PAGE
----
In May 1940, the fate of Western Europe hangs on British Prime Minister Winston Churchill, who must decide whether to negotiate with Adolf Hitler, or fight on knowing that it could mean a humiliating defeat for Britain and its empire.
Kristin Scott Thomas
During the Cold War, an American lawyer is recruited to defend an arrested Soviet spy in court, and then help the CIA facilitate an exchange of the spy for the Soviet captured American U2 spy plane pilot, Francis Gary Powers.
Set over one summer, the film follows precocious six-year-old Moonee as she courts mischief and adventure with her ragtag playmates and bonds with her rebellious but caring mother, all while living in the shadows of Walt Disney World.
When American military analyst, Daniel Ellsberg, realizes to his disgust the depths of the US government's deceptions about the futility of the Vietnam War, he takes action by copying top-secret documents that would become the Pentagon Papers. Later, Washington Post owner, Kay Graham, is still adjusting to taking over her late husband's business when editor Ben Bradlee discovers the New York Times has scooped them with an explosive expose on those papers. Determined to compete, Post reporters find Ellsberg himself and a complete copy of those papers. However, the Post's plans to publish their findings are put in jeopardy with a Federal restraining order that could get them all indicted for Contempt. Now, Kay Graham must decide whether to back down for the safety of her paper or publish and fight for the Freedom of the Press. In doing so, Graham and her staff join a fight that would have America's democratic ideals in the balance.Written by
Kenneth Chisholm (firstname.lastname@example.org)
When Kay is talking to McNamara his watch is at ten to two. In the next scene Bradlee, in the same time zone is speaking to his lawyers and his watch is at two thirty but when we get back to Kay and McNamara his watch is still at ten to two. See more »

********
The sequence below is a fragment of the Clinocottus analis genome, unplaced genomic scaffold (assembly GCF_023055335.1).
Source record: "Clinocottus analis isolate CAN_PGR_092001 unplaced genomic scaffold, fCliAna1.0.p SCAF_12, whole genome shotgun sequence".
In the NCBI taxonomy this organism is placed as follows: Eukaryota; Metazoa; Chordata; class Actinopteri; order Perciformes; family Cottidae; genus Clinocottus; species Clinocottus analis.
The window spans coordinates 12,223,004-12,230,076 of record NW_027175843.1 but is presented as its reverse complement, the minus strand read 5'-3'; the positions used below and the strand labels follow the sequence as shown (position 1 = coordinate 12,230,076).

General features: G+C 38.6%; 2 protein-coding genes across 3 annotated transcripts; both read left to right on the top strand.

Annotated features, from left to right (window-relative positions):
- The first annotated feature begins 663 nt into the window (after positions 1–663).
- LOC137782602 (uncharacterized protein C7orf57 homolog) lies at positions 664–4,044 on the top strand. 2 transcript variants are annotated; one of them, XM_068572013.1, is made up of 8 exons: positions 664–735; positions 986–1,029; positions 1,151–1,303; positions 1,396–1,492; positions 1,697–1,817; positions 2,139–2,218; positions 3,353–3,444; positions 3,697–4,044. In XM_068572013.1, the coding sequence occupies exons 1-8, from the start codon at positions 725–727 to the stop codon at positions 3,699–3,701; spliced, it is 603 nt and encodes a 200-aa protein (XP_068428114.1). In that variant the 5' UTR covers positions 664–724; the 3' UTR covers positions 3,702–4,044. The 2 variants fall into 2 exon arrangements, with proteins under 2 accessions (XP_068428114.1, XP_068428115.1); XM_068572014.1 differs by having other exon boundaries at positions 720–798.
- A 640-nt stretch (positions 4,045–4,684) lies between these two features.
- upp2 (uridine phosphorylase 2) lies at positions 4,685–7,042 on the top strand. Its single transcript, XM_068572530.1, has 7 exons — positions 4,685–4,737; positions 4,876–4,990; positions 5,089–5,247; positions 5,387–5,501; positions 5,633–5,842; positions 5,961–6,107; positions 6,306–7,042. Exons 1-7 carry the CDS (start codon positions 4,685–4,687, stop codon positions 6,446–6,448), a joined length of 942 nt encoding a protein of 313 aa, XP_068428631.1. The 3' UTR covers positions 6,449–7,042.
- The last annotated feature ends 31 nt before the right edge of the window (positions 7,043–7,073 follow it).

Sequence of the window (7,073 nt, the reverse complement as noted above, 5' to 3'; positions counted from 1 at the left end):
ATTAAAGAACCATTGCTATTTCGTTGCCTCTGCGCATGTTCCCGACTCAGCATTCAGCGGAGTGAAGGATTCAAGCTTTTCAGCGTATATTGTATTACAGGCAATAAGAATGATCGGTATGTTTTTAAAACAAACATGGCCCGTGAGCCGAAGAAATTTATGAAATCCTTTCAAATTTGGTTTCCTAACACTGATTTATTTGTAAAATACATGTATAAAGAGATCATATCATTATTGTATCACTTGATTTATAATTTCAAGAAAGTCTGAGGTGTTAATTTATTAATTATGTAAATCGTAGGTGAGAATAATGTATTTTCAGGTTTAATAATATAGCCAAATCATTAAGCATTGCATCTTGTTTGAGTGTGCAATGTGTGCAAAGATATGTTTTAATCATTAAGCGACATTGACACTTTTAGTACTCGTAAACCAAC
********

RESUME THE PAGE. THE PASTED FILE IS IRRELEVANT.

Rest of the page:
Spielberg's new drama about the controversial publication of the Pentagon Papers by the Washington Post and New York Times is a well-made and entertaining, albeit not perfect, film. Tom Hanks gives a thorough and enjoyable performance as Ben Bradlee, but it is Meryl Streep who truly stands out in the cast here through her role as Kay Graham. Bob Odenkirk's supporting role is also noteworthy in a very positive sense.
The film is thoroughly gripping, although it sometimes feels paced slightly clumsily through omissions of details that could have been better to include as Spielberg presents the audience with the turbulent politics of the Vietnam era that lead to the intense legal and ideological controversies surrounding the Pentagon Papers. Additionally, a rushed--albeit still very enjoyable--third act makes the viewer feel that the film's running time is a bit too short. The film is an enjoyable watch in a way that other journalism films like "All The President's Men" and "Spotlight"--while better films overall for sure--are not, but its tone is handled well throughout. If Spielberg's dramas have taught me one thing, it's that he clearly knows how to let a specific tone manifest itself throughout the course of a narrative and do that well. The film contains a few moments that feel a bit 'meh' (a very clichéd rather than powerful discussion of the importance of freedom of the press in the second half is one.) While it has neither the high emotional stakes and dramatic tension of "Bridge of Spies" or the clockwork precision of "Lincoln," it is still a very well-acted and entertaining film that I do recommend. 7/10
104 of 173 people found this review helpful.
Was this review helpful to you?
| Report this